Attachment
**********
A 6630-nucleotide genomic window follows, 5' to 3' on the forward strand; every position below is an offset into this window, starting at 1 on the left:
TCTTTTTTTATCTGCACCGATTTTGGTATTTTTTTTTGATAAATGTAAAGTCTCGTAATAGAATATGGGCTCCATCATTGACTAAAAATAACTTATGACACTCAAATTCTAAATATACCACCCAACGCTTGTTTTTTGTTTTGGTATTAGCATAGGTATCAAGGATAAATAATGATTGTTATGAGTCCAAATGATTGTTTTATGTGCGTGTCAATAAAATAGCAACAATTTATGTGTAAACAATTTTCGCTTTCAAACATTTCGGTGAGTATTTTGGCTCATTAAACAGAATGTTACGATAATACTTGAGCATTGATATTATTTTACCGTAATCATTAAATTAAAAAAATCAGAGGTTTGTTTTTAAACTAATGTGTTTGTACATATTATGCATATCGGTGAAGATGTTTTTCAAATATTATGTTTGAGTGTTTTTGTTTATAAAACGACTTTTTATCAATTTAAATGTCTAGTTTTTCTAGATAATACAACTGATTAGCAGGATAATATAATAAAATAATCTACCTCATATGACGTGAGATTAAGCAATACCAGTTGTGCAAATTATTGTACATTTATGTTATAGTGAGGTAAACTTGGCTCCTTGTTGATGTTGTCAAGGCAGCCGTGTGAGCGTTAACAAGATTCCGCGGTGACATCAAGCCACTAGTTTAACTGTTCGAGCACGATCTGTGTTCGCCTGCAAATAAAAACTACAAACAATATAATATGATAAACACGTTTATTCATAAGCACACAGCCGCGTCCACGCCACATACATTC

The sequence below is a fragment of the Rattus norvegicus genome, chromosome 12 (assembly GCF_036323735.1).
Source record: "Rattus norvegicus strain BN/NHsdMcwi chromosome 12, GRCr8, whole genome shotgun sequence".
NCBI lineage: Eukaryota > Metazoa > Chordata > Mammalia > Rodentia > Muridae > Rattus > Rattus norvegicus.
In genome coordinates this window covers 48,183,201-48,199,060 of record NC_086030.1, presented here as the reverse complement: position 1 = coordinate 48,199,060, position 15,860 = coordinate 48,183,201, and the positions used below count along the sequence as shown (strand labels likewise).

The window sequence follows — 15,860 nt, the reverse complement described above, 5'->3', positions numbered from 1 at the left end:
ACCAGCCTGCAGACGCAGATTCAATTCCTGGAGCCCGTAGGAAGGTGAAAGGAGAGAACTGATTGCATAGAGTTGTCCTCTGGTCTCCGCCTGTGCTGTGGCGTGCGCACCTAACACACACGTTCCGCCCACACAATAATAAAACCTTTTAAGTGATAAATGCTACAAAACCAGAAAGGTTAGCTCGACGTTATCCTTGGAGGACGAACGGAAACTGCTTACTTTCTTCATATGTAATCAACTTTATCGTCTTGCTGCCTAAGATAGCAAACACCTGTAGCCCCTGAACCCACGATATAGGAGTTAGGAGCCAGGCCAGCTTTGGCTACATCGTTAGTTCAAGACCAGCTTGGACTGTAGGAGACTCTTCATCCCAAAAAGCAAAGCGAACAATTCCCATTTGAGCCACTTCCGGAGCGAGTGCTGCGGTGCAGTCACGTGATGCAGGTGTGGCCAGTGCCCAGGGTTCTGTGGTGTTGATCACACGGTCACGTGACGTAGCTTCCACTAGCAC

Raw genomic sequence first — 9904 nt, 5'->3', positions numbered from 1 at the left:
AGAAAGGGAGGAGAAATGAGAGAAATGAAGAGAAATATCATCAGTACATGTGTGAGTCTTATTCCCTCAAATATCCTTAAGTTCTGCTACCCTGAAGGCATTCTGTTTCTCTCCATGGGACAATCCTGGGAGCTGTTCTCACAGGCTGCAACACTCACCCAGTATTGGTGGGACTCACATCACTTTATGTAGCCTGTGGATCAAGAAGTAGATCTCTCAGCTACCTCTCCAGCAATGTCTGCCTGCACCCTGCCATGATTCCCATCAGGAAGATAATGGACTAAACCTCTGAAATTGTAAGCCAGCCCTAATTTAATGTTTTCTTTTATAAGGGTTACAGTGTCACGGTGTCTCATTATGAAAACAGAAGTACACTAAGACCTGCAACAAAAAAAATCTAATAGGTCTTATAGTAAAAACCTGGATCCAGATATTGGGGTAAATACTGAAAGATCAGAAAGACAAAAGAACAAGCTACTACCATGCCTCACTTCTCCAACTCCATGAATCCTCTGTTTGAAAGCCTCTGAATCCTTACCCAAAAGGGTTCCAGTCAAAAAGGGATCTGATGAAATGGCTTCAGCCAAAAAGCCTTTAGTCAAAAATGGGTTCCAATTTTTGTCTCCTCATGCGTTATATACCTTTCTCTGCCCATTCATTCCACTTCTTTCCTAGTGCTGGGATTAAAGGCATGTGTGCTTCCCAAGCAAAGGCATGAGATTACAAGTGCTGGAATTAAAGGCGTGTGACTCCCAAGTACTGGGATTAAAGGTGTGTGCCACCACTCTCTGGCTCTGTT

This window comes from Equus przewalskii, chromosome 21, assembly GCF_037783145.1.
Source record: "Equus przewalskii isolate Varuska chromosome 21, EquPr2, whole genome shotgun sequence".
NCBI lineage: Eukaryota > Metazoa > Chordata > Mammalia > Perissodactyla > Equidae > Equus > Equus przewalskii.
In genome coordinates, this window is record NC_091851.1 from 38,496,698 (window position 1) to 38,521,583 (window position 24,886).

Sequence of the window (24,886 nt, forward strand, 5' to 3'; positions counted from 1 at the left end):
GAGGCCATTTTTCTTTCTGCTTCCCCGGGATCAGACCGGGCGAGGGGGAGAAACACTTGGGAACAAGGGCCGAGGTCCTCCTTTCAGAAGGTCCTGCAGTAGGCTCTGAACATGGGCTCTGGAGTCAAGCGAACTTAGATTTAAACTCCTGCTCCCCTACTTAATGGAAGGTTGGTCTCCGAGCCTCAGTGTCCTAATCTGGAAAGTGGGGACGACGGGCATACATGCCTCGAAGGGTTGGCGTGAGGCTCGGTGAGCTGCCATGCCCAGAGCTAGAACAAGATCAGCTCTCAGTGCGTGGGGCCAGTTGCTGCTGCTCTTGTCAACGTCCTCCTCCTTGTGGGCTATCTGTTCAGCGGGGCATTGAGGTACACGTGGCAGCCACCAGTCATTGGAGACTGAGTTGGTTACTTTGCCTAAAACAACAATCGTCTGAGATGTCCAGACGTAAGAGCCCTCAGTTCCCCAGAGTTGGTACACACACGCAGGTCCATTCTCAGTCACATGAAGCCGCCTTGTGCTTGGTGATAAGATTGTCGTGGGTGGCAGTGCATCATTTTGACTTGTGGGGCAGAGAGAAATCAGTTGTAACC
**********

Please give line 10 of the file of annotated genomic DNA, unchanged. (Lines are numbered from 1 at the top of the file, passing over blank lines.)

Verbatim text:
AGAAAGGGAGGAGAAATGAGAGAAATGAAGAGAAATATCATCAGTACATGTGTGAGTCTTATTCCCTCAAATATCCTTAAGTTCTGCTACCCTGAAGGCATTCTGTTTCTCTCCATGGGACAATCCTGGGAGCTGTTCTCACAGGCTGCAACACTCACCCAGTATTGGTGGGACTCACATCACTTTATGTAGCCTGTGGATCAAGAAGTAGATCTCTCAGCTACCTCTCCAGCAATGTCTGCCTGCACCCTGCCATGATTCCCATCAGGAAGATAATGGACTAAACCTCTGAAATTGTAAGCCAGCCCTAATTTAATGTTTTCTTTTATAAGGGTTACAGTGTCACGGTGTCTCATTATGAAAACAGAAGTACACTAAGACCTGCAACAAAAAAAATCTAATAGGTCTTATAGTAAAAACCTGGATCCAGATATTGGGGTAAATACTGAAAGATCAGAAAGACAAAAGAACAAGCTACTACCATGCCTCACTTCTCCAACTCCATGAATCCTCTGTTTGAAAGCCTCTGAATCCTTACCCAAAAGGGTTCCAGTCAAAAAGGGATCTGATGAAATGGCTTCAGCCAAAAAGCCTTTAGTCAAAAATGGGTTCCAATTTTTGTCTCCTCATGCGTTATATACCTTTCTCTGCCCATTCATTCCACTTCTTTCCTAGTGCTGGGATTAAAGGCATGTGTGCTTCCCAAGCAAAGGCATGAGATTACAAGTGCTGGAATTAAAGGCGTGTGACTCCCAAGTACTGGGATTAAAGGTGTGTGCCACCACTCTCTGGCTCTGTT